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Page 4, line 7, at end insert--
("( ) for the funding by the Board of an additional sum (calculated as a percentage of the tax credit paid by an employer) to be set off (as provided in paragraph (d)) by, or paid to, employers or any category of employers by way of compensation for the administration cost of paying tax credits;")

The noble Lord said: My Lords, in moving Amendment No. 19 I should like to speak at the same time to Amendment No. 20. These are probing amendments which will provide the House with the chance to debate the administrative burdens of the WFTC on business and to hear the Minister's reply-- I am not certain who is to respond to the debate--in the light of a recent and sensible comment by Jack Cunningham. In a speech to the Social Market Foundation on the new government approach to regulation and reform of the Regulatory Impact Unit, he said that,


Small firms are concerned at the administration costs of paying the credits, and I hope that the Minister will take account of their concerns. The time and paperwork involved in being unpaid tax collectors are ever-increasing and weigh disproportionately on small firms. These amendments would allow for small firms to be reimbursed their costs, which is commonplace on the Continent.

Amendment No. 20 proposes the funding of the costs of employers of less than 500 employees. We have chosen the figure of 500, which is the CBI's definition of a small and medium-sized enterprise. Small businesses in particular are not attempting to avoid their responsibilities. Many small firms simply do not have the resources or back-up to administer the system effectively. Large firms have payroll systems and

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personnel departments, but this kind of work becomes a nightmare on the kitchen table for a small business owner.

We wish to ensure that when employers are asked to administer these tax credits the system is workable. All that will happen is that smaller firms will have to seek expensive professional help or divert resources and manpower from core activities to comply with this requirement and the other burdens of legislation that affect them. We do not feel that this can possibly pass the test set by Jack Cunningham.

At the rate the Government are going, businessmen in small companies will cease to be entrepreneurs as they will have to spend so much time as unpaid administrators of the Government's welfare system. The Minister has just maintained that the work to be done by employers in administering tax credits is minimal. That is disputed by employers' organisations, who point out that employers will have to log each start and stop notice so as to take the right action on each pay day and insert the correct amount on the payslip of each claimant. They will then have to add up the total tax credits paid to all employees on any one pay day and deduct that total from the PAYE tax and national insurance that they have to pay to the Revenue. An employer who will be out of pocket and therefore able to claim an advance of money from the Revenue will have to estimate the amount needed and get the evidence together for his claim.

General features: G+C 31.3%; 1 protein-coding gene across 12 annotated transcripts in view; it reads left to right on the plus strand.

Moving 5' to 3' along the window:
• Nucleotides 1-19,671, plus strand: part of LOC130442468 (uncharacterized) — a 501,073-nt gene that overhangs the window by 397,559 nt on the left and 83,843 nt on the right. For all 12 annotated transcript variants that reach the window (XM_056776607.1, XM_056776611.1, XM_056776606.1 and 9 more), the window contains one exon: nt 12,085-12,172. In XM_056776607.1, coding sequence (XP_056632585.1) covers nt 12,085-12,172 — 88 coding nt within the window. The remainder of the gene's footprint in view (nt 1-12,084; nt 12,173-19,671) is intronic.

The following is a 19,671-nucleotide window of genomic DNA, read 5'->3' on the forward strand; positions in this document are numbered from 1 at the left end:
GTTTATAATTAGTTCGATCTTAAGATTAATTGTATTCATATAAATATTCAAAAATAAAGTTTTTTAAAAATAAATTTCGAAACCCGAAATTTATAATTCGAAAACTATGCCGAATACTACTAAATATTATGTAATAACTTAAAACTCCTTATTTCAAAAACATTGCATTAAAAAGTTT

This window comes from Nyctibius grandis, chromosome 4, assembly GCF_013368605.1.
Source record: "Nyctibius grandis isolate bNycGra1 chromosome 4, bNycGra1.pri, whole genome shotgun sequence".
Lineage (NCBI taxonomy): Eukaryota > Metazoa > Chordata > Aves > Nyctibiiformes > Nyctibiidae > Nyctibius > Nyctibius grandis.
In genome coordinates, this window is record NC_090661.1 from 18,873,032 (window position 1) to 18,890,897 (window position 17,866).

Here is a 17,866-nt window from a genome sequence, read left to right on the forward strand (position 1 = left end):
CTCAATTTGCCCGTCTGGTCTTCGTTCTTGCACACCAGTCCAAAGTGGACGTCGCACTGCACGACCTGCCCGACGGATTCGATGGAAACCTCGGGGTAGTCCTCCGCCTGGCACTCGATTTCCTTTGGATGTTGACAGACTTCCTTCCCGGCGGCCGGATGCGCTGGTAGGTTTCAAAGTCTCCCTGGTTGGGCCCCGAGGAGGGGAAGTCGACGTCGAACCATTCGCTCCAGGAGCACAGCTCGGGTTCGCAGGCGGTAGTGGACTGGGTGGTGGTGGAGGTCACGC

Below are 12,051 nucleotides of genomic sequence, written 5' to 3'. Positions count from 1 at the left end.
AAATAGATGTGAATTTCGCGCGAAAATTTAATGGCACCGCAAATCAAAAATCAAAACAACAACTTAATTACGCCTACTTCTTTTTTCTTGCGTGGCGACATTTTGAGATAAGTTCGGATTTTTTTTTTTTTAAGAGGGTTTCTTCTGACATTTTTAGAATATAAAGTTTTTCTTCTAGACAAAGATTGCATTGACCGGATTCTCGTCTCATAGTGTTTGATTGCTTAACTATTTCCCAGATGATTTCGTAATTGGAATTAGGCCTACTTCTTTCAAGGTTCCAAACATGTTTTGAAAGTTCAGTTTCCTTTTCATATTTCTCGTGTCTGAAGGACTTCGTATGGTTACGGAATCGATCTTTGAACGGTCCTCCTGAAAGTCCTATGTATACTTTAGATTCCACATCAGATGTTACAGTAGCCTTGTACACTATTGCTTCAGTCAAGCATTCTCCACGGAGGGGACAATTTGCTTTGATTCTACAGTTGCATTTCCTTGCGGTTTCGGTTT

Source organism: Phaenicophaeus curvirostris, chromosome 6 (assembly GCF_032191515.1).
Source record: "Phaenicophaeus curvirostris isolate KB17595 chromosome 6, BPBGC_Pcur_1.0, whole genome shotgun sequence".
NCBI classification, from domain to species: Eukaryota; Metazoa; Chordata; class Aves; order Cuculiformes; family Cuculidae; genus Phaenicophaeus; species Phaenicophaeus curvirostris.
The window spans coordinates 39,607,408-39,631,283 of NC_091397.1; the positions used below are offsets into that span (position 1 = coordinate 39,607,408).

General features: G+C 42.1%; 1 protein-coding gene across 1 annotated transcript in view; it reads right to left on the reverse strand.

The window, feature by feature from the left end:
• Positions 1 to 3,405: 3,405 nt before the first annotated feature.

In addition, there will be mistakes and the employer will be blamed. An employer may pay the wrong person on the incorrect instructions of the Revenue and will have to spend more time correcting that mistake. Small business organisations are incensed by the misleading statement that the Revenue rather than the employer will do all the work. One suggested to me that Ministers should be conscripted into small companies' payroll departments for a month and they would then understand. I beg to move.

Baroness Carnegy of Lour: My Lords, it seems to me that the Government have accepted the principle of reimbursing employers for the work that they do in relation to benefits in the case of maternity benefit. I remember operating the system for somebody on maternity leave, paying her salary while on leave and claiming it back from the department. Extra was paid back to cover the administration that I had had to undertake. I forget the proportion but I regarded it as very reasonable and human of the department. There is a principle within the Department of Social Security that may be related to this point.

Lord Goodhart: My Lords, we on these Benches--in view of the absence of my noble friends perhaps I should say "I"--recognise the problems of small businesses. The problem that this Bill creates for small employers is, at any rate for the time being--although I fear what may happen when this Bill goes back to another place--much reduced by the amendment passed at Committee stage to exclude small employers from liability to make payments of tax credits through the payroll.